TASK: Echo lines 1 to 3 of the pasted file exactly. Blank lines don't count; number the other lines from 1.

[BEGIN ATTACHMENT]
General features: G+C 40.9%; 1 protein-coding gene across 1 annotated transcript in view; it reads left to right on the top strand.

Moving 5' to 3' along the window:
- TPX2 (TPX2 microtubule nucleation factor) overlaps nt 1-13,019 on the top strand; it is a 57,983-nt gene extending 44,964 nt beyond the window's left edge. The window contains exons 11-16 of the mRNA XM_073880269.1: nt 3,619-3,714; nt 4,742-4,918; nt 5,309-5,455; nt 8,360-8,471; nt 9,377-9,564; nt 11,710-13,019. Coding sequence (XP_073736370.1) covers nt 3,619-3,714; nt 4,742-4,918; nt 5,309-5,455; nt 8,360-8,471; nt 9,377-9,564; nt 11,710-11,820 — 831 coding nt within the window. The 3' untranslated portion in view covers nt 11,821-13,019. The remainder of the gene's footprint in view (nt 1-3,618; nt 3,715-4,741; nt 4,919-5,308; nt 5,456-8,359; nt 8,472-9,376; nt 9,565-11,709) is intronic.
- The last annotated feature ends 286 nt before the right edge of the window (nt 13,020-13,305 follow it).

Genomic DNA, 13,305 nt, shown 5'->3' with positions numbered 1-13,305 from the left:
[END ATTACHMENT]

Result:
General features: G+C 40.9%; 1 protein-coding gene across 1 annotated transcript in view; it reads left to right on the top strand.

Moving 5' to 3' along the window:
- TPX2 (TPX2 microtubule nucleation factor) overlaps nt 1-13,019 on the top strand; it is a 57,983-nt gene extending 44,964 nt beyond the window's left edge. The window contains exons 11-16 of the mRNA XM_073880269.1: nt 3,619-3,714; nt 4,742-4,918; nt 5,309-5,455; nt 8,360-8,471; nt 9,377-9,564; nt 11,710-13,019. Coding sequence (XP_073736370.1) covers nt 3,619-3,714; nt 4,742-4,918; nt 5,309-5,455; nt 8,360-8,471; nt 9,377-9,564; nt 11,710-11,820 — 831 coding nt within the window. The 3' untranslated portion in view covers nt 11,821-13,019. The remainder of the gene's footprint in view (nt 1-3,618; nt 3,715-4,741; nt 4,919-5,308; nt 5,456-8,359; nt 8,472-9,376; nt 9,565-11,709) is intronic.